Ghana’s tax regime, rather, requires review to streamline them to ensure compliance.


 There are too many taxes most of which are nuisance, collapsing businesses, eroding income and must be taken off.

Gilbert Arhinful Aidoo, Political Science Lecturer, University of Education, Winneba 

The government’s 2024 Budget named ‘Nkunim’ (victory) presented by the Finance Minister, Ken Ofori-Atta, last Wednesday to Parliament outlines several measures aimed at, as he intimated, achieving fiscal consolidation, macro-economic stability and growth.

Even though I feel that the various interventions proposed, particularly those flagged in Paragraph 74 (i-viii, p. 18 & 19) promise to boost local manufacturing and cushion many Ghanaians, there is more to be desired.


Indeed, I am personally overwhelmed with joy at the announcement of a zero VAT and import waiver for local sanitary pad producers. 

This gesture may significantly reduce the financial burden on many girls and women who can’t afford hygienic periods.

 Admittedly, the few proposed tax waivers, when religiously implemented, will not only boost local industrialisation and economic growth; more importantly, they may have significant rippling effects on the prices of goods and services, cost of living and living standards of many Ghanaians.

However, we should be cautious in celebrating these promises as very little information is put in the public domain yet on these issues.

We should also bear in mind those new taxes that are in the offing to augment existing ones as revenue-boosting measures. 

Finally, I cannot agree much with Joe Jackson (Director of Operations, Dalex Finance) that we know too little yet and thus we cannot do proper assessments of the real impact of the 2024 Budget on both the economy and the many stuff.

Daniel Ampim Adu, Public Relations Consultant

The efficacies and unintended consequences of tax reforms must be critically evaluated, considering the living conditions of the average Ghanaian.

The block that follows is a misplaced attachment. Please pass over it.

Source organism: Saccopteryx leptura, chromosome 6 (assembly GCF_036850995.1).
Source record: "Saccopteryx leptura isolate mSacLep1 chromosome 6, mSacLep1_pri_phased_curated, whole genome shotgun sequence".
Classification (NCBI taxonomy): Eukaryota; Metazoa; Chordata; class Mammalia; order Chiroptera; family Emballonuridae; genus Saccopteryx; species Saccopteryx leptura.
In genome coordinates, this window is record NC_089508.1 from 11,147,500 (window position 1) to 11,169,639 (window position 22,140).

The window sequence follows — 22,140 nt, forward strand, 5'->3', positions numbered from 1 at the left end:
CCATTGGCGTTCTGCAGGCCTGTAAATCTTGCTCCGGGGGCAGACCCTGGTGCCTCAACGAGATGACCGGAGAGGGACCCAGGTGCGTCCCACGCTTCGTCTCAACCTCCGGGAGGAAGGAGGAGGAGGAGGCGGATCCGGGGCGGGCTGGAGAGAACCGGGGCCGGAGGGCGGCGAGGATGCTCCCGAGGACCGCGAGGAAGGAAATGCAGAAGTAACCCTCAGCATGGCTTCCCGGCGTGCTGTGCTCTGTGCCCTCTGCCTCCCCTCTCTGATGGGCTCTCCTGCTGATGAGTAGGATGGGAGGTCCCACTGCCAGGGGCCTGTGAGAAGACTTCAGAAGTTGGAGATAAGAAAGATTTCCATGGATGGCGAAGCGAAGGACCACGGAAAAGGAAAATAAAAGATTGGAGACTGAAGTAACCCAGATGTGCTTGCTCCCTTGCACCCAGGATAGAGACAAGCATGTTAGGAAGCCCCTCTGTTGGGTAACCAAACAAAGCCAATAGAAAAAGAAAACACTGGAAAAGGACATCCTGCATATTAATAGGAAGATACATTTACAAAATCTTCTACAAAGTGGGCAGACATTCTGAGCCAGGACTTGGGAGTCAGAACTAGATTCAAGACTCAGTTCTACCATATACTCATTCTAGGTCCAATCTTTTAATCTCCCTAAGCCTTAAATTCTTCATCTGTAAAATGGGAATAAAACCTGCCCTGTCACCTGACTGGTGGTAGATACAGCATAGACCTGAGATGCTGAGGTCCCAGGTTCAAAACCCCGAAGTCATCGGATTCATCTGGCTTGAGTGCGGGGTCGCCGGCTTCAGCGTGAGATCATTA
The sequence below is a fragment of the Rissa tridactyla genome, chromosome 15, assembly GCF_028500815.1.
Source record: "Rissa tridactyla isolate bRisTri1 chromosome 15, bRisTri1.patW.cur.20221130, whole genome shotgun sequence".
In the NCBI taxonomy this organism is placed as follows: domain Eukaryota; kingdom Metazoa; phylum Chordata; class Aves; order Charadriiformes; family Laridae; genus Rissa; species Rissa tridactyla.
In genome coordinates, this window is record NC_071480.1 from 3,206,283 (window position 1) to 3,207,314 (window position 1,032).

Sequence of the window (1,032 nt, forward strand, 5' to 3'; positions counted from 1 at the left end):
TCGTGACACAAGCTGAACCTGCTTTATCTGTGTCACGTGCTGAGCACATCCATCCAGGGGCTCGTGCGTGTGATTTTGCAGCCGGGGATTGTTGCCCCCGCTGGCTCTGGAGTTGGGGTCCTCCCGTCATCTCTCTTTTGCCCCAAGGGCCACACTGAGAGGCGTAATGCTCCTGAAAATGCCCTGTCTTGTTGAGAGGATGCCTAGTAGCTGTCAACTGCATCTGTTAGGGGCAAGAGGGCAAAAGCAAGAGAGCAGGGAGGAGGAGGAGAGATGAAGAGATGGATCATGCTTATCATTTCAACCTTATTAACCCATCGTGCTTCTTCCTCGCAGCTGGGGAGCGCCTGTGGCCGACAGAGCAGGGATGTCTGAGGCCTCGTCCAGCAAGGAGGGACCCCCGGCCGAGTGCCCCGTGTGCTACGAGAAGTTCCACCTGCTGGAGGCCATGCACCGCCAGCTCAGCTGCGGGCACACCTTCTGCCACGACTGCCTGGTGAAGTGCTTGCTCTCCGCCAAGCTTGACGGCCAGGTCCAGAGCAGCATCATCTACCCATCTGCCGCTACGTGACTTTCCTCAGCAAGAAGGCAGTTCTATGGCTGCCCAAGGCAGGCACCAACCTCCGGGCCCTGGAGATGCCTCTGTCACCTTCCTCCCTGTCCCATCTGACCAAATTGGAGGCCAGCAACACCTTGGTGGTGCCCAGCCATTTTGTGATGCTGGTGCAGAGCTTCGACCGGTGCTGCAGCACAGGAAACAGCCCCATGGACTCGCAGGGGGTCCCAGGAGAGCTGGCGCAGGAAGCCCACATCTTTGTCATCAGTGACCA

The 2024 Budget  statement presented to Parliament by the Minister of Finance, Ken Ofori-Atta, last Wednesday, highlighted a number of tax measures, which will bring relief to Ghanaians.

The zero-rated value-added tax (VAT) on locally produced sanitary pads, and import duty waivers on raw materials for local manufacturers of sanitary pads are all important for the establishment of local industries.

The onset of menstruation changes a girl’s life and is often used to mark her entry into womanhood — a natural biological process, which has a strong sociocultural connotation.

The tax cuts, in my estimation, are significant in addressing menstrual hygiene management and the challenges faced by the female population.

Another great news amplified was the adjustment review mechanism in place to address tax-free portions of individual income tax rates.

This will help address the plight of the populace. 

Another milestone worth celebrating is the government’s plan of engaging practitioners under the GMA on waivers for the importation of vehicles, aimed at easing the transportation burden of our doctors, who play a pivotal role to achieve and sustain optimal healthcare delivery in Ghana.

I personally think that when all these essentials are executed well, individuals, businesses and households will stand a better chance of living happily as citizens, which will go a long way to halt brain drain activities within the state, and improve our living standards as a people.